- Workload Principals – Represents an automated process, such as a Docker container running on a virtual machine.
A User Principal represents a human end user on a device and has three parts:
|User’s email address|
|groups||List of groups for the user|
|roles||List of Banyan roles for the user|
|id||Device ID (Banyan-internal)|
|friendly_name||User-friendly device name|
|serial_number||Device serial number|
|registration_status||Device registration status [Deprecated]|
|compliance_status||Device compliance with MDM policy [TRUE/FALSE]|
|oem_info||Original Equipment Manufacturer info|
|platform||Device platform (Windows, Darwin, iOS, Android, Linux)|
|ownership||Device ownership (Corporate Dedicated, Corporate Shared, Employee Owned, Unknown)|
|architecture||CPU architecture: amd64, arm64|
|udid||Unique Device Identifier (available on some platforms)|
|source||Device info as reported by Banyan App or MDM (such as AirWatch)|
|last_mdm_data_synced_at||Unix time (in nanoseconds) when device info was last reported|
|user_agent||User agent HTTP header value|
|ip_address||Source IP address of TCP connection|
A Workload Principal represents an automated process that issues requests to a service. For example, a Workload Principal can represent a Docker Container running on a virtual machine along with the Banyan HostAgent.
Alternatively, a Workload Principal can represent a group of non-Dockerized processes that are running on the same virtual machine. Banyan HostAgent groups processes together that have the same name and treats them as a single logical “Process Container” with a name, ID, etc.
Processes with different names can additionally be grouped as a single “Application”.
|host_ips||IP addresses on the VM|
|cluster_id||Cluster ID (same as Shield UUID)|
|port_map||Mapping of host ports to Docker Container IPs and ports|
|container_name||Docker Container name, Process Container name|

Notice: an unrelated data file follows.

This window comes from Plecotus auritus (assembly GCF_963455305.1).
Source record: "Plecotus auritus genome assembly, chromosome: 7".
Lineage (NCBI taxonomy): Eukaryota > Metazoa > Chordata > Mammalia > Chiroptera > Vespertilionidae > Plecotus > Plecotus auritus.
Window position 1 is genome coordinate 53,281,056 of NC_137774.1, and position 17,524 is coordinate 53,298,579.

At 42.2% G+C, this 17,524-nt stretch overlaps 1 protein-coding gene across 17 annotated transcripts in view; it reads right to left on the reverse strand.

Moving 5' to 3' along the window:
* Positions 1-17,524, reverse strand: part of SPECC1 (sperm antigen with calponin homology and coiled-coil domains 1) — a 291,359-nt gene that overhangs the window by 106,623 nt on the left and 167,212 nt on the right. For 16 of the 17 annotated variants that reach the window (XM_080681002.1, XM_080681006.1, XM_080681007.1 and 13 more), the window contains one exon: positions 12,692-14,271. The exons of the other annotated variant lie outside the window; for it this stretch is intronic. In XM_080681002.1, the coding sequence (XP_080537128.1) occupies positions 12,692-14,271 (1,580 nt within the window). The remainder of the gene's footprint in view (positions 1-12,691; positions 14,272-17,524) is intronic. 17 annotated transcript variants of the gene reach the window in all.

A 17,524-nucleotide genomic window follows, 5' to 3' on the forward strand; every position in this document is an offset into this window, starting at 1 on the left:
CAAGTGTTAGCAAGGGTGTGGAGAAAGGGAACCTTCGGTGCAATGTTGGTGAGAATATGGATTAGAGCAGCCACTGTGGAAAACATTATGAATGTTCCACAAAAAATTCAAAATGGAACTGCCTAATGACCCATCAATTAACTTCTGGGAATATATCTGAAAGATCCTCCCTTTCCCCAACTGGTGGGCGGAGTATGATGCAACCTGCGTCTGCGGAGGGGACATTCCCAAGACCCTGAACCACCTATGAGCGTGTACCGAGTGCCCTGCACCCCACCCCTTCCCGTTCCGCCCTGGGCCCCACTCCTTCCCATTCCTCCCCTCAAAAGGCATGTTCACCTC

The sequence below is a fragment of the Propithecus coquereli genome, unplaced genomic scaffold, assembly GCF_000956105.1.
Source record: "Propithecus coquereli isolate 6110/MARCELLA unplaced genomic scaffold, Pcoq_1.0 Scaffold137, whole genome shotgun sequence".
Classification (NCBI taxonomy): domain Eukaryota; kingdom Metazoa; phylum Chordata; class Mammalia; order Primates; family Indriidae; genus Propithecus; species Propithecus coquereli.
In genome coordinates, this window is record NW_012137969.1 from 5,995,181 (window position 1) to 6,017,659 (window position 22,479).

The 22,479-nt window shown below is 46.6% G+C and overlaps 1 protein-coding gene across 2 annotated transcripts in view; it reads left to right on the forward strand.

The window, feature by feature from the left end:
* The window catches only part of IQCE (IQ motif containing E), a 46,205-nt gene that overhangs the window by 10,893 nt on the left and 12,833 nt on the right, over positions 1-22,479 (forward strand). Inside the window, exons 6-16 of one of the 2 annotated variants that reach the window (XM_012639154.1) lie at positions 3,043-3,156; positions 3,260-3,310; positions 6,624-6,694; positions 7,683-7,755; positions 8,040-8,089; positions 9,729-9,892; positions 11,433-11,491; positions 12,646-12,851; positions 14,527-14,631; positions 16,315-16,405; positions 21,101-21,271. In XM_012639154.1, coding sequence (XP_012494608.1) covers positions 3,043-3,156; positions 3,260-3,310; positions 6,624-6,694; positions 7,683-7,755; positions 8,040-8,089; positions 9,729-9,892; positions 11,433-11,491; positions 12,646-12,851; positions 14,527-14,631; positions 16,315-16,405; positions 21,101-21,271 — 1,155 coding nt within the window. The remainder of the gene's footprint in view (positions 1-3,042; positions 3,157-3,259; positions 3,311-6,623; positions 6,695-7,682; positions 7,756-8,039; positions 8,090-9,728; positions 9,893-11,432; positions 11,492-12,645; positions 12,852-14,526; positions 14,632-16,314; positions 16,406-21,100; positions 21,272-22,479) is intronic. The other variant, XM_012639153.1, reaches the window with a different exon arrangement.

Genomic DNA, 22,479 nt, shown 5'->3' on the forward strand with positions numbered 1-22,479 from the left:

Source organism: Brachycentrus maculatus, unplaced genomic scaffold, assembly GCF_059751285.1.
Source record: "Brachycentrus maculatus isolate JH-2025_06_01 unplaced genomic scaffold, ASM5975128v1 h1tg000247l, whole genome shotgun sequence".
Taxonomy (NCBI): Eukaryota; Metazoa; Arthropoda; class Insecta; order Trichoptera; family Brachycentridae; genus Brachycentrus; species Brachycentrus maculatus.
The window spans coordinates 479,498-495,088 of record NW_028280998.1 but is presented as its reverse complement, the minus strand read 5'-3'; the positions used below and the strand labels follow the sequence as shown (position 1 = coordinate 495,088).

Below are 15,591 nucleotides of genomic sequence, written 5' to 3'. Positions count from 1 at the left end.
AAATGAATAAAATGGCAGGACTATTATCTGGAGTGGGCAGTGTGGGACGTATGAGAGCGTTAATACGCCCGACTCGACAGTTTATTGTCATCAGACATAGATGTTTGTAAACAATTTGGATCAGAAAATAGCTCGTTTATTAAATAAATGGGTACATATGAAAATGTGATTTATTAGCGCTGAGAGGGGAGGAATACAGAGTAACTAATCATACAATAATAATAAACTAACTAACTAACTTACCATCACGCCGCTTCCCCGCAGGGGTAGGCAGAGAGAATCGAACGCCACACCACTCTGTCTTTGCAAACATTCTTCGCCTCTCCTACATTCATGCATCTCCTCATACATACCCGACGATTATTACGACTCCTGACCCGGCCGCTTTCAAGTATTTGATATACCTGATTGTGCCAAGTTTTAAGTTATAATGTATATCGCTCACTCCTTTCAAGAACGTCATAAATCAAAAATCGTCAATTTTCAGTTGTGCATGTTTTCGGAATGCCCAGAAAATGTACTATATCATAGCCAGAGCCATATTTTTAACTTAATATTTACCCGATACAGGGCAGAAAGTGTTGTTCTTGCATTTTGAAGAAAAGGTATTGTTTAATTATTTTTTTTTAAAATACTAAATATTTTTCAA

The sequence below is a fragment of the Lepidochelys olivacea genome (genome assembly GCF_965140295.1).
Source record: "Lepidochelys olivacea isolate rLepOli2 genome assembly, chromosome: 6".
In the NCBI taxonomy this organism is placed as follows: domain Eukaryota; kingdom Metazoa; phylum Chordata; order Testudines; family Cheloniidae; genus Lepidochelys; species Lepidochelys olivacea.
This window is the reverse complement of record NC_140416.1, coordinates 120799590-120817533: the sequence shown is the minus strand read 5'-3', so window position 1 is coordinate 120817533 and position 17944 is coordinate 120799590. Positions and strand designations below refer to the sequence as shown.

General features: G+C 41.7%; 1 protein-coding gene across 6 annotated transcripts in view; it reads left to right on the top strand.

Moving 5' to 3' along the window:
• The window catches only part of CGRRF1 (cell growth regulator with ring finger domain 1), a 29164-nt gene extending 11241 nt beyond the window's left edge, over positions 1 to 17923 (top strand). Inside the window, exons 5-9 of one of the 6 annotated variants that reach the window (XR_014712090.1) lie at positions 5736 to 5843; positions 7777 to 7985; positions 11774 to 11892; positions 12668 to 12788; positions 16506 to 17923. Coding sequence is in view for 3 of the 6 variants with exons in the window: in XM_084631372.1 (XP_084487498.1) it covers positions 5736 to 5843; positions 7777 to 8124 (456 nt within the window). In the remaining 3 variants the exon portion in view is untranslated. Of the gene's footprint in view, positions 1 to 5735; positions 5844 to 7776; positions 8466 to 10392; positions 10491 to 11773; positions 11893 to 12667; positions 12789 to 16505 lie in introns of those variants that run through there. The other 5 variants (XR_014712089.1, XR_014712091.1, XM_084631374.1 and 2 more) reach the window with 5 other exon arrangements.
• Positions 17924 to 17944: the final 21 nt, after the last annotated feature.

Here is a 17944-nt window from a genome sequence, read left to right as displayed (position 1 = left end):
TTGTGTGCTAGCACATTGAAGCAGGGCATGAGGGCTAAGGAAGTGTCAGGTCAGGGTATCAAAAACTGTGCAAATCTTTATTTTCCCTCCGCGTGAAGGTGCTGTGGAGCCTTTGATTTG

|container_id||Docker Container ID, Process Container ID|
|image||Docker Container image ID|
|repo||Docker repository name|
|labels||Docker Container labels, Process Container labels|
|container_ips||Docker Container IP addresses|
Each Subject can have zero, one, or multiple Banyan Roles.
Each Subject can have a TrustScore.
|id||TrustScore resource ID, (such as device serial number)|
|type||TrustScore type: Device, External (override)|
|timestamp||Unix time (nanoseconds)|
An Object represents a resource that a Subject is trying to access. An Object is described by Service, Policy, Channel, and Link.
Channel and Link are included only in Access Events.
Service represents the Banyan Service that the Subject is trying to access.
|version||Service version (increments on each update to the service spec)|
Policy represents the Banyan Policy that is attached to the Banyan Service that the connection or request is trying to access.
|version||Policy version (increments on each update to the policy spec)|
|attached_by||Time that the policy was attached to the service|
|attached_at||Admin user who attached the policy to the service|
Channel describes a request that is transmitted from the Subject to the Object.
|sni_data.name_requested||TLS Server Name Indication (SNI)|
|sni_data.name_matched||Domain name (possibly a wildcard domain name) that matched SNI|
|request_data.protocol||(only populated for
|request_data.type||(only populated for
|request_data.query_crud_types||(only populated for
|request_data.query_resources||(only populated for
Link is included in Access events and describes a network traffic flow (set of TCP connections) between a network source (client that starts the TCP connections) and a network destination (server that accepts the TCP connections).
In most scenarios it is not possible for Banyan AccessTier or HostAgent to determine values for all of these fields, in which case the unknown field values are left empty.
|source.container_id||Container ID of the traffic source|
|source.container_name||Container name of the traffic source|
|source.service_id||Banyan Service ID of the traffic source|
|source.service_name||Banyan Service Name of the traffic source|
|source.service_version||Banyan Service Version of the traffic source|
|source.host_name||Host name at the traffic source|
|source.ip||IP address of the traffic source|
|destination.container_id||Container ID of the traffic destination|
|destination.container_name||Container name of the traffic destination|
|destination.service_id||Banyan Service ID of the traffic destination|
|destination.service_name||Banyan Service Name of the traffic destination|
|destination.service_version||Banyan Service Version of the traffic destination|
|destination.host_name||Host name at the traffic destination|
|destination.ip||IP address of the traffic destination|